According to a last process mentioned there, the surface of the cemented material is ground prior to the coating procedure. Nevertheless, surface regions of binder metal remain, on which a graphite phase instead of a diamond phase is still formed in the subsequent coating process, and graphite formation is a main cause of poor adhesion between substrate and diamond layer.
The process protected in EP 0 384 011 A1 directly follows this prior art. The grinding process is there followed by decarburization of the tungsten carbide/cobalt substrate surface with recrystallization of tungsten carbide. The decarburization is carried out by supplying oxygen gas to the substrate surface and proceeds simultaneously with the removal of metal, including in particular binder metal, from the surface, preferably as volatile oxide. A disadvantage of this process is the danger that the oxygen introduced leads to permanent, undesired oxide formation in some regions of the substrate. Grinding of the substrate surface necessarily causes the deposition there of impurities which cannot be completely removed during the subsequent decarburization process without simultaneous, lasting impairment of the surface structure or the surface roughness with regard to good adhesion of diamond layers.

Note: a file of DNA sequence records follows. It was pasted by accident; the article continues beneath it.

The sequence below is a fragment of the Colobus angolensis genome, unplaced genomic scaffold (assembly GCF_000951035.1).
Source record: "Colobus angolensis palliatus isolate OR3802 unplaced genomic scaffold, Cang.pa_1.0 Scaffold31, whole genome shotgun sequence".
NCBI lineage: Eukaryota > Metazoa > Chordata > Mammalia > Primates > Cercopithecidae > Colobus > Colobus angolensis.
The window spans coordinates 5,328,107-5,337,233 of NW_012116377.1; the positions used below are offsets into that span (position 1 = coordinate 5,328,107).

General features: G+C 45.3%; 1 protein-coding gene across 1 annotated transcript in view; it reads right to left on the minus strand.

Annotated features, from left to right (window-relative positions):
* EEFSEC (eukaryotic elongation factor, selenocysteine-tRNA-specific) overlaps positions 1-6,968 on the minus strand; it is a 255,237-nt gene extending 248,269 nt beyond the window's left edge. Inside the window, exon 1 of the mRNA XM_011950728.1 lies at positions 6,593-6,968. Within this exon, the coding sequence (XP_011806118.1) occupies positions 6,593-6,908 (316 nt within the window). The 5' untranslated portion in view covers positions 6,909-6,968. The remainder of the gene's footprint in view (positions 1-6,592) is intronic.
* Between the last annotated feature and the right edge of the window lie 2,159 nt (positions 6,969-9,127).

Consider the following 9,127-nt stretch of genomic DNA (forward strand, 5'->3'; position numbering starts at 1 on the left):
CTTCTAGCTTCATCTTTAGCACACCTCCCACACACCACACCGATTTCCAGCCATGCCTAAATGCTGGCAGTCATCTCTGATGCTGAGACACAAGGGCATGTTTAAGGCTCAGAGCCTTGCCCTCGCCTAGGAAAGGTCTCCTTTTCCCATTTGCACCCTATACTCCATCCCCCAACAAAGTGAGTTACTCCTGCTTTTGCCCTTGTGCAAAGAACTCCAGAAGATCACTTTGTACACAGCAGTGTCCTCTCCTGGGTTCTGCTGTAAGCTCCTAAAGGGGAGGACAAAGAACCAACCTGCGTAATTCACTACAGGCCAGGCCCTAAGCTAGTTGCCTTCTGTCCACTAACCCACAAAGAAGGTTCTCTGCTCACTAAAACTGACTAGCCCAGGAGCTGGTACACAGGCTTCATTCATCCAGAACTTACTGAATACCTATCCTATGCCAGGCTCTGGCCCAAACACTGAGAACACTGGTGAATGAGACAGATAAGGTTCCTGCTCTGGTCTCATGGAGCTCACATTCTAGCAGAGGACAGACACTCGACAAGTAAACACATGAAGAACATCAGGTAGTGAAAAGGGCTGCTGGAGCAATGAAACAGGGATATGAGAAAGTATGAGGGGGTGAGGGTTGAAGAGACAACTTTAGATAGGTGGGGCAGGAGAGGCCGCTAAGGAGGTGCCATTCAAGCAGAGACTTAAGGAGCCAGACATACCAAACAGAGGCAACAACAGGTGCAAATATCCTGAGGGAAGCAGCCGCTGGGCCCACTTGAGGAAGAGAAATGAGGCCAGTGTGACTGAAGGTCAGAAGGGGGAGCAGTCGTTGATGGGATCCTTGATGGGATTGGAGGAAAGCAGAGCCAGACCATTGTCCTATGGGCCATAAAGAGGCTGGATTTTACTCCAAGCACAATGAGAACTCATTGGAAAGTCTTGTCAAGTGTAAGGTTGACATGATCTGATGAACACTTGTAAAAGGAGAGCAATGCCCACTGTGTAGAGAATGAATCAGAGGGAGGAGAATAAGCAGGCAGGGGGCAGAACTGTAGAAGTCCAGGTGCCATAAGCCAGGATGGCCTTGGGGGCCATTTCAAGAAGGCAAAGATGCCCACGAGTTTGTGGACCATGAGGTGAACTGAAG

A significant disadvantage of this process is finally the requirement for suitable equipment besides the equipment for the CVD diamond coating. Thus, the Ta or W filaments customarily used in hot filament equipment would become unusable as a result of oxygen treatment.
It is an object of the present invention to lastingly improve the adhesion improvement between a cemented carbide substrate and a diamond layer applied thereto, without incurring the above mentioned disadvantages in the use of the known processes. The quality of adhesion to be achieved should be viewed, in particular, in the context of the use of products coated in this way as a cutting insert or as a machining tool, where, because of high local thermal and mechanical stresses, particularly high demands are made in this respect.